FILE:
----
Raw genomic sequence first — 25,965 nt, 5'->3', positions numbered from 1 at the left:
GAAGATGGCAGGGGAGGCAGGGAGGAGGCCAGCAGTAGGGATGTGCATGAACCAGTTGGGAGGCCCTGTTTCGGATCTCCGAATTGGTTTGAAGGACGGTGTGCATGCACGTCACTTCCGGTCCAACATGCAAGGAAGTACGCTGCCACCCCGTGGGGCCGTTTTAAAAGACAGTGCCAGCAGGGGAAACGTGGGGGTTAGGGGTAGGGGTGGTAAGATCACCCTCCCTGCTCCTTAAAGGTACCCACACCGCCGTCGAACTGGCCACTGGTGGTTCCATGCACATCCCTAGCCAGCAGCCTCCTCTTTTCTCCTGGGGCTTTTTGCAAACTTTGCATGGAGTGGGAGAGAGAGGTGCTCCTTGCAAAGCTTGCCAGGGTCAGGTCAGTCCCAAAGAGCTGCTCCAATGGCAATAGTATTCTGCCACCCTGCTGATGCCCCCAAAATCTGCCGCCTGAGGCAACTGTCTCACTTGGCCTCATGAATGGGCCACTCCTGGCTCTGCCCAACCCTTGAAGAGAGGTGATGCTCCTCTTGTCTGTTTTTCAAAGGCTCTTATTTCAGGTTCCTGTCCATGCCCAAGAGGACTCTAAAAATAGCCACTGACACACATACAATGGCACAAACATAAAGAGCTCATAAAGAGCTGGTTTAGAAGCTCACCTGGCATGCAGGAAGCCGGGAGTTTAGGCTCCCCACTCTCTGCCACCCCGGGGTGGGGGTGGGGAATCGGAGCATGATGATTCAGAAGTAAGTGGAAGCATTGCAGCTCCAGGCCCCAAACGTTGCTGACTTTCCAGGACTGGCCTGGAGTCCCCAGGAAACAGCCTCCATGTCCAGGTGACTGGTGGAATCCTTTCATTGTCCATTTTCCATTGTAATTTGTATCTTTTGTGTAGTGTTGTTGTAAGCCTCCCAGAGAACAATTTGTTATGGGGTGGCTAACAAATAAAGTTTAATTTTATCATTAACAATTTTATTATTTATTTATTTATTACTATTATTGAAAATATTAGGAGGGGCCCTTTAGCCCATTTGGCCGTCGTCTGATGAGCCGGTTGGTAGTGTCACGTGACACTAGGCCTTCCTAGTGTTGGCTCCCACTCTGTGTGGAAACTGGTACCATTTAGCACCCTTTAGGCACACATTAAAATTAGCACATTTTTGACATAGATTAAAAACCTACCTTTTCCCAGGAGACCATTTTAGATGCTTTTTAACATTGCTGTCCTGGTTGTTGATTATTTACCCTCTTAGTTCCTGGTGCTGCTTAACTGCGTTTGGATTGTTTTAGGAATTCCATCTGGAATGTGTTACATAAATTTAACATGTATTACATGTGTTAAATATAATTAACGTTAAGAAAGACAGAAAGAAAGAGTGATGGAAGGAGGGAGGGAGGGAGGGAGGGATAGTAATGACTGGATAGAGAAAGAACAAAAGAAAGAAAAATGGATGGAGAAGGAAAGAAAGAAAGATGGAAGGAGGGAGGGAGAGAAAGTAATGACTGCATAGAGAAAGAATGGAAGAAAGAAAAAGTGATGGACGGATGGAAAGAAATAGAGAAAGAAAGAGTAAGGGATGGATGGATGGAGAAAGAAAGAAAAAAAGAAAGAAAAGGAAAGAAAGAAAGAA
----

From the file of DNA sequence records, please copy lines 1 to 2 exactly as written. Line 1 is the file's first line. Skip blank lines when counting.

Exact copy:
Raw genomic sequence first — 25,965 nt, 5'->3', positions numbered from 1 at the left:
GAAGATGGCAGGGGAGGCAGGGAGGAGGCCAGCAGTAGGGATGTGCATGAACCAGTTGGGAGGCCCTGTTTCGGATCTCCGAATTGGTTTGAAGGACGGTGTGCATGCACGTCACTTCCGGTCCAACATGCAAGGAAGTACGCTGCCACCCCGTGGGGCCGTTTTAAAAGACAGTGCCAGCAGGGGAAACGTGGGGGTTAGGGGTAGGGGTGGTAAGATCACCCTCCCTGCTCCTTAAAGGTACCCACACCGCCGTCGAACTGGCCACTGGTGGTTCCATGCACATCCCTAGCCAGCAGCCTCCTCTTTTCTCCTGGGGCTTTTTGCAAACTTTGCATGGAGTGGGAGAGAGAGGTGCTCCTTGCAAAGCTTGCCAGGGTCAGGTCAGTCCCAAAGAGCTGCTCCAATGGCAATAGTATTCTGCCACCCTGCTGATGCCCCCAAAATCTGCCGCCTGAGGCAACTGTCTCACTTGGCCTCATGAATGGGCCACTCCTGGCTCTGCCCAACCCTTGAAGAGAGGTGATGCTCCTCTTGTCTGTTTTTCAAAGGCTCTTATTTCAGGTTCCTGTCCATGCCCAAGAGGACTCTAAAAATAGCCACTGACACACATACAATGGCACAAACATAAAGAGCTCATAAAGAGCTGGTTTAGAAGCTCACCTGGCATGCAGGAAGCCGGGAGTTTAGGCTCCCCACTCTCTGCCACCCCGGGGTGGGGGTGGGGAATCGGAGCATGATGATTCAGAAGTAAGTGGAAGCATTGCAGCTCCAGGCCCCAAACGTTGCTGACTTTCCAGGACTGGCCTGGAGTCCCCAGGAAACAGCCTCCATGTCCAGGTGACTGGTGGAATCCTTTCATTGTCCATTTTCCATTGTAATTTGTATCTTTTGTGTAGTGTTGTTGTAAGCCTCCCAGAGAACAATTTGTTATGGGGTGGCTAACAAATAAAGTTTAATTTTATCATTAACAATTTTATTATTTATTTATTTATTACTATTATTGAAAATATTAGGAGGGGCCCTTTAGCCCATTTGGCCGTCGTCTGATGAGCCGGTTGGTAGTGTCACGTGACACTAGGCCTTCCTAGTGTTGGCTCCCACTCTGTGTGGAAACTGGTACCATTTAGCACCCTTTAGGCACACATTAAAATTAGCACATTTTTGACATAGATTAAAAACCTACCTTTTCCCAGGAGACCATTTTAGATGCTTTTTAACATTGCTGTCCTGGTTGTTGATTATTTACCCTCTTAGTTCCTGGTGCTGCTTAACTGCGTTTGGATTGTTTTAGGAATTCCATCTGGAATGTGTTACATAAATTTAACATGTATTACATGTGTTAAATATAATTAACGTTAAGAAAGACAGAAAGAAAGAGTGATGGAAGGAGGGAGGGAGGGAGGGAGGGATAGTAATGACTGGATAGAGAAAGAACAAAAGAAAGAAAAATGGATGGAGAAGGAAAGAAAGAAAGATGGAAGGAGGGAGGGAGAGAAAGTAATGACTGCATAGAGAAAGAATGGAAGAAAGAAAAAGTGATGGACGGATGGAAAGAAATAGAGAAAGAAAGAGTAAGGGATGGATGGATGGAGAAAGAAAGAAAAAAAGAAAGAAAAGGAAAGAAAGAAAGAA